Air purifiers, on the surface, may seem deceptively simple — dirty air is drawn in through a vent and clean air is blown out. But the quality and technology of the mechanisms and filters inside these machines can make all the difference in determining just how effective they are at cleaning indoor air.
In this post, we break down exactly what an air purifier is, why you may want one in your home, and what you should know about the different types of air filters.
What is an air purifier, and how does it work?
Air purifiers are designed to get rid of odors, allergens, dust and other unwanted airborne substances. Most have two main parts: a fan and a filter. The fan’s job is to circulate the air in a room by sucking in air and forcing it back out through the filter. As the air passes through the filter (or, in the case of some models, multiple filters), pollutants become trapped in it. If an air purifier is working well, the air that has passed through it will contain fewer pollutants than the air that has not passed through it.
There is a wide variety of air purifiers on the market today. These units not only vary in size and price, but also in quality and technology. Whether you are looking to purchase an air purifier for home or business use, consider the following:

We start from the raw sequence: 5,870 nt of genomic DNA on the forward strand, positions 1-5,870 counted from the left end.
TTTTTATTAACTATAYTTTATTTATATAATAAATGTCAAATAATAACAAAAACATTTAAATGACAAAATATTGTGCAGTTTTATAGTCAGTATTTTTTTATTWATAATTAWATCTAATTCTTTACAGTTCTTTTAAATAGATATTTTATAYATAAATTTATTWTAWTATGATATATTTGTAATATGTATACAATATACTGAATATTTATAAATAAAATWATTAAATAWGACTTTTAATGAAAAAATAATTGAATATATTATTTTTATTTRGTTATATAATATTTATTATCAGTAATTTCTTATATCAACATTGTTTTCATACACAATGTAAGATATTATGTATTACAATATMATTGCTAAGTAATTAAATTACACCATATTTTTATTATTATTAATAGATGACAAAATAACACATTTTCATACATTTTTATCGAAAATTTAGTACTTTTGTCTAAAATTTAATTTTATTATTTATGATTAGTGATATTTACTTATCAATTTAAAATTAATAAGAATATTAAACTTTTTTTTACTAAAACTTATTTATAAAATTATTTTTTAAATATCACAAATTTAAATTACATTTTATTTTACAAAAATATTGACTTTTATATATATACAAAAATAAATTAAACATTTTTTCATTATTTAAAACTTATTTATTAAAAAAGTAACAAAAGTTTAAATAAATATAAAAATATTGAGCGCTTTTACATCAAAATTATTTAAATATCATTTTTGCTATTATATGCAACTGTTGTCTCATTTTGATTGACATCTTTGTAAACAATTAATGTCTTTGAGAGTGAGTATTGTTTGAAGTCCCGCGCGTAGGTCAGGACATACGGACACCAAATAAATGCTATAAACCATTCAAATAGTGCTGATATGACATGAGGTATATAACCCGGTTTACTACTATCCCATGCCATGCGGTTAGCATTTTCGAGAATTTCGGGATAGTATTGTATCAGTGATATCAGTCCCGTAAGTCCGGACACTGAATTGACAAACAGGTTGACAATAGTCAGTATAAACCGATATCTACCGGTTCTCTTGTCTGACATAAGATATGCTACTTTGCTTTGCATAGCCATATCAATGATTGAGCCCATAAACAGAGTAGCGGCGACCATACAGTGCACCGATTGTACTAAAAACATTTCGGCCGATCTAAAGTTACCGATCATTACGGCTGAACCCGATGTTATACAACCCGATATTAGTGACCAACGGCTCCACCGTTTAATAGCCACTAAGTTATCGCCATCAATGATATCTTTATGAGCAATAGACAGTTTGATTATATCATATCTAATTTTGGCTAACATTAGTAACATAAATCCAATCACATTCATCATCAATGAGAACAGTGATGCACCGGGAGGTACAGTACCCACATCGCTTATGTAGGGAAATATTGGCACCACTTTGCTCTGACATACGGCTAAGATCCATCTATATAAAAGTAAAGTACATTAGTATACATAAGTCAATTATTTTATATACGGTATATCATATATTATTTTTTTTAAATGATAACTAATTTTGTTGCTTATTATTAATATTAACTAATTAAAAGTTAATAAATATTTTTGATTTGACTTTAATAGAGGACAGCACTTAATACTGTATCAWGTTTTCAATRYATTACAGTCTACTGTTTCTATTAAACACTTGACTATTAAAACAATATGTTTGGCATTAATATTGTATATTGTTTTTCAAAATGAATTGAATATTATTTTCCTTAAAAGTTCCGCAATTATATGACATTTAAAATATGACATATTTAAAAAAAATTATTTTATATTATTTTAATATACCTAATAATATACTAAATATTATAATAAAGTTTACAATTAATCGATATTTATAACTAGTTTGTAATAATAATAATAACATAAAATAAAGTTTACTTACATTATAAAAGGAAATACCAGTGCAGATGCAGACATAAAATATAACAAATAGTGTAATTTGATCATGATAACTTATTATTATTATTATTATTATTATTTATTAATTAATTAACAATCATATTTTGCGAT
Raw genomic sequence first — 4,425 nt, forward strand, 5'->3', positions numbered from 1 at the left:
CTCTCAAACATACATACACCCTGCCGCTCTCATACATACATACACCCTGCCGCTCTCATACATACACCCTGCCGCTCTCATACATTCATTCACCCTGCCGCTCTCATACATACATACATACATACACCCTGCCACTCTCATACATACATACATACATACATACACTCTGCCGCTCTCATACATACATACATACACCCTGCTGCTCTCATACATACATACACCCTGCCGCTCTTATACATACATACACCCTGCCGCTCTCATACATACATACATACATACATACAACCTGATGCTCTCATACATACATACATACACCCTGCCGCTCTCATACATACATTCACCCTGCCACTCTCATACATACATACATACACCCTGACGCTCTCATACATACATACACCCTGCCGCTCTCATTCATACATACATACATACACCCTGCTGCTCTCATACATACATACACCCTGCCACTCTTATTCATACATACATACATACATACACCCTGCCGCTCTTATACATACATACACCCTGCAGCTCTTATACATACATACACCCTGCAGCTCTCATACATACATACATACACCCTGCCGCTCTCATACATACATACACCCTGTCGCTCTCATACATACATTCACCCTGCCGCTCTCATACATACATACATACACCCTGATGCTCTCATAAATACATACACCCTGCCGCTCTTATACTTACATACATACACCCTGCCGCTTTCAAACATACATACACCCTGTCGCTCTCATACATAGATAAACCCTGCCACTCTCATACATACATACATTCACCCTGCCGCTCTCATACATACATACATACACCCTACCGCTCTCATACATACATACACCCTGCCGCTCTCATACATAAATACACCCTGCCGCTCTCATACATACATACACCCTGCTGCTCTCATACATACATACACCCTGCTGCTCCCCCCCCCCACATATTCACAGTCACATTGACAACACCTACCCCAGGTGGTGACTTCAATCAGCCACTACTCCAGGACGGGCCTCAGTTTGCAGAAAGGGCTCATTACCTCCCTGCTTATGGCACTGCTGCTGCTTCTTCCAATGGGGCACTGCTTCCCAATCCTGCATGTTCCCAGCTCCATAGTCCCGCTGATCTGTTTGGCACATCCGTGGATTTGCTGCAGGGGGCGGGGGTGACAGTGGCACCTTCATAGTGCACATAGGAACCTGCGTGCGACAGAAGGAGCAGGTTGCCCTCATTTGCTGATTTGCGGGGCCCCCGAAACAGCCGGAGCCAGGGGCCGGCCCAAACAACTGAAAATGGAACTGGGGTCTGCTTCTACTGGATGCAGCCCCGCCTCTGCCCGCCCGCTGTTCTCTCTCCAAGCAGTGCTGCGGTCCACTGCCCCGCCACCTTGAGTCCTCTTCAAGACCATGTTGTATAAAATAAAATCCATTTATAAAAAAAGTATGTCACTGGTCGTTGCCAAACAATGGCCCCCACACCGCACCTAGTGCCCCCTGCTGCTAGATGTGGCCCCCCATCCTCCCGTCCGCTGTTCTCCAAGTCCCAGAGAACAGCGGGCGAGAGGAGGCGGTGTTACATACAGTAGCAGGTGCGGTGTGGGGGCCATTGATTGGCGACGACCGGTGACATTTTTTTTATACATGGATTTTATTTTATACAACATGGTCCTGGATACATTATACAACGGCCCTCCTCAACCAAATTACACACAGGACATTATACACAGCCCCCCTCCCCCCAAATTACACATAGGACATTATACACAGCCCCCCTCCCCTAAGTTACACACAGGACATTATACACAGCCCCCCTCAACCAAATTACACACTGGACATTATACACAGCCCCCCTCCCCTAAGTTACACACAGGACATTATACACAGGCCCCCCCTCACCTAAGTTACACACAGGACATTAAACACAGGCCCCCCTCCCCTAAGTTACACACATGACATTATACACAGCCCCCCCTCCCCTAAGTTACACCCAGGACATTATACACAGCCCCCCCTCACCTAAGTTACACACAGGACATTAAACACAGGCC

- The room size it is approved for;
- The type of filter it uses (which will affect the type of pollutants it removes from the air);
- How often you will need to clean or replace the filter;
- The cost of replacement filters;
- The design of the purifier (how bulky it is);
- How loud the purifier is at different speeds.
Much of this information can be found on a product’s box or manufacturer website. Online reviews and videos are also helpful sources of information on how an air purifier performs in real-world situations.
Why you may want an air purifier: Types of indoor air pollution
Not all air purifiers are created equal, and the same can be said of airborne pollutants. There are a wide variety of contaminants that can impact the quality of indoor air. For example, sources of air pollution include particulate matter, volatile organic compounds and bioaerosols. Exposure to each of the different types of airborne pollutants may lead to various adverse health effects.
Particulate matter (PM)
Particulate matter pollution is one of the most commonly discussed sources of bad air quality. It is a mix of solid particles and liquid droplets suspended in the air. PM can range in size, from dust (and dirt particles that you can see with your eyes) to tiny particles that can only be seen with a microscope. Because these particles are so small, they are very easy to breathe in. Often, you may not even realize you are being exposed to PM.
The smallest particles — those less than 10 micrometers in diameter — are the ones that can have the most severe health effects because of the ease with which they can enter the lungs. Particles that are less than 2.5 micrometers in diameter can go a step further, in some cases leaving the lungs and entering the bloodstream and internal organs to cause even more damage. PM exposure can contribute to health problems, such as:
- Nonfatal heart attacks;
- Irregular heartbeat;
- Aggravated asthma symptoms;
- Decreased lung function;
- Increased respiratory symptoms.
Volatile organic compounds (VOCs)